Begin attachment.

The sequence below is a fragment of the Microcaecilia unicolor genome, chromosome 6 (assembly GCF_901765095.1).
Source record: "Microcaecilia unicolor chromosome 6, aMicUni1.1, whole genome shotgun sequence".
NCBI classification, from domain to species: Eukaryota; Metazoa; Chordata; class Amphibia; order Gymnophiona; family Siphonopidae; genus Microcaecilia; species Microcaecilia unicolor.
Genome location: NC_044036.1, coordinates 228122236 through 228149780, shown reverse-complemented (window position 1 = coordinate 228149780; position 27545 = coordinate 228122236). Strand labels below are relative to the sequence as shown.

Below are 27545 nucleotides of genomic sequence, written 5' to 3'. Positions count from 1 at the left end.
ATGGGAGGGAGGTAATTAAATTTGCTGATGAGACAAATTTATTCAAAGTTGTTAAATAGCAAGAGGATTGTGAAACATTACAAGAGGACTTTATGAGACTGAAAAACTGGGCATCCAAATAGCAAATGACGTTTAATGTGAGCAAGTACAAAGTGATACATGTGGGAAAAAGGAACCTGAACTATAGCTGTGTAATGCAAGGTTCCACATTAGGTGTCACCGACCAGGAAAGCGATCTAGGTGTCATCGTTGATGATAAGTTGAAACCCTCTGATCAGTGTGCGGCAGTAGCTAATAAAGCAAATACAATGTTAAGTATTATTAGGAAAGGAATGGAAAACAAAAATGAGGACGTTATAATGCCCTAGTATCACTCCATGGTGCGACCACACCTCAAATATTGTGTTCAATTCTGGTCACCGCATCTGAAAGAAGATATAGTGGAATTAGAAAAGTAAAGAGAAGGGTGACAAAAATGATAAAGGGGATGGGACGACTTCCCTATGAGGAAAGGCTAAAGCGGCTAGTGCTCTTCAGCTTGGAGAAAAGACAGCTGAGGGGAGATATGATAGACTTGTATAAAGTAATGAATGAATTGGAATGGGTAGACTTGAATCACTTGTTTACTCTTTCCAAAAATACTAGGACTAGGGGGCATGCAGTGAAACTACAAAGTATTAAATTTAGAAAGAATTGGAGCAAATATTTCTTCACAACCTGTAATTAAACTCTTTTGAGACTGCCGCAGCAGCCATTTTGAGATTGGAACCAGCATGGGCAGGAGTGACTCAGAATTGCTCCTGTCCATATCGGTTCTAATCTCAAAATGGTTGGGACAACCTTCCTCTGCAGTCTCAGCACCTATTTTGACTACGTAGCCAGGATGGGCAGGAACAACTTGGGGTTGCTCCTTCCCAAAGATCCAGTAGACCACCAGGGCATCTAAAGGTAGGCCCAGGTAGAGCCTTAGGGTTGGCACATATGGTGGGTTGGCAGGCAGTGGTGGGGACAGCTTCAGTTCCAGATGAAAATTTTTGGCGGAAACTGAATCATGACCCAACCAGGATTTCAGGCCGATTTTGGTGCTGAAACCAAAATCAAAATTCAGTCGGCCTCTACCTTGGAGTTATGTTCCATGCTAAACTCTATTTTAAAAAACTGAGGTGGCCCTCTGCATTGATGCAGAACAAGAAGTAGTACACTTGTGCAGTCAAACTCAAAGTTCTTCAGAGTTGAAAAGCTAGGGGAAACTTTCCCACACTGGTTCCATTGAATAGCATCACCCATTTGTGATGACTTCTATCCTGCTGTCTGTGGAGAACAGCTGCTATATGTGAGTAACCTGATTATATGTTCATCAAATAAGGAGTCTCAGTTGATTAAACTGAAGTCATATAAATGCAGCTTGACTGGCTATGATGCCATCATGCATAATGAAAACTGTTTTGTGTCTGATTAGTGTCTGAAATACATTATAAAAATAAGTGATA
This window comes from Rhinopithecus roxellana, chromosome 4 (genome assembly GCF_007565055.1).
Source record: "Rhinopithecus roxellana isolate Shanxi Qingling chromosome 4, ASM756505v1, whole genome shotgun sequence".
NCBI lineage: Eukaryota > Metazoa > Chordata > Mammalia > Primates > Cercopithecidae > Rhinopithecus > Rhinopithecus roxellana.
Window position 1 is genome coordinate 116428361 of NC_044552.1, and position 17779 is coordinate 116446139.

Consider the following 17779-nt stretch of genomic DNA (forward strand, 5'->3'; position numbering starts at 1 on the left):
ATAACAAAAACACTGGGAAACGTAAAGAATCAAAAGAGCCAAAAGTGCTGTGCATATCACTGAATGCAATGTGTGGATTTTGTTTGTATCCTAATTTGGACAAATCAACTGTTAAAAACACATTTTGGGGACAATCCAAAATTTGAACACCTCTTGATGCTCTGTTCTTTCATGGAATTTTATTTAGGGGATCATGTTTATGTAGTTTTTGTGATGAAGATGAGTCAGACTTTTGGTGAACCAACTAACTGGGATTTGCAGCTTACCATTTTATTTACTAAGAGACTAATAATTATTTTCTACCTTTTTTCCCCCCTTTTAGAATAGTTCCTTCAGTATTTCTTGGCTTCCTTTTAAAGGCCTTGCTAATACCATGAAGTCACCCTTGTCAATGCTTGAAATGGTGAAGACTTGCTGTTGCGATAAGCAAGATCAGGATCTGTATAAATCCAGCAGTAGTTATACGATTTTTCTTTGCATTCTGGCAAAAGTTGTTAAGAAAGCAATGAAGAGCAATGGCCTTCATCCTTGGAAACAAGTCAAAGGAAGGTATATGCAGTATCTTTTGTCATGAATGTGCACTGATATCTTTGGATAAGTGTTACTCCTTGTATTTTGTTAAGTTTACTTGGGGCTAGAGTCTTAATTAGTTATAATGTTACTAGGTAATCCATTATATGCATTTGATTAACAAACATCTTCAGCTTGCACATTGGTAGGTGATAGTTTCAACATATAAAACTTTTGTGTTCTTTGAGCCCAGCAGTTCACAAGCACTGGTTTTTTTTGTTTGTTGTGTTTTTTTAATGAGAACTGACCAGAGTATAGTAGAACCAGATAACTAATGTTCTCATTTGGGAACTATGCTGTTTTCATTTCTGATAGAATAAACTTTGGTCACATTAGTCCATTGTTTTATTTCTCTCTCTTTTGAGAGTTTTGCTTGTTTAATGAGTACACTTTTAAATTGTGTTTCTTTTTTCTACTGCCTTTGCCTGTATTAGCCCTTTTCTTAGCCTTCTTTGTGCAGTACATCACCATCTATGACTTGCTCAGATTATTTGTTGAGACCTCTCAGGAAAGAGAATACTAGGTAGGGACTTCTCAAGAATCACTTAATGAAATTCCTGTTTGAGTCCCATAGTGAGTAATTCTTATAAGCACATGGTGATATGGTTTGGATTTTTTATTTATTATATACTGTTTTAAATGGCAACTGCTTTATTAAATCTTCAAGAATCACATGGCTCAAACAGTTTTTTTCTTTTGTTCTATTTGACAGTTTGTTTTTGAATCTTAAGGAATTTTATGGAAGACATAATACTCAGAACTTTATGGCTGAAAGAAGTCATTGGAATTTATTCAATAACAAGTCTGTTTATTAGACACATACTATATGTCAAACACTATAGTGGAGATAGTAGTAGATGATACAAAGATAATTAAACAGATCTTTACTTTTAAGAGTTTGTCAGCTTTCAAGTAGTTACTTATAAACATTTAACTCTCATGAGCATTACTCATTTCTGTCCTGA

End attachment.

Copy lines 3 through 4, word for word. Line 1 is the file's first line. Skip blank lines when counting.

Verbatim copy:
NCBI classification, from domain to species: Eukaryota; Metazoa; Chordata; class Amphibia; order Gymnophiona; family Siphonopidae; genus Microcaecilia; species Microcaecilia unicolor.
Genome location: NC_044036.1, coordinates 228122236 through 228149780, shown reverse-complemented (window position 1 = coordinate 228149780; position 27545 = coordinate 228122236). Strand labels below are relative to the sequence as shown.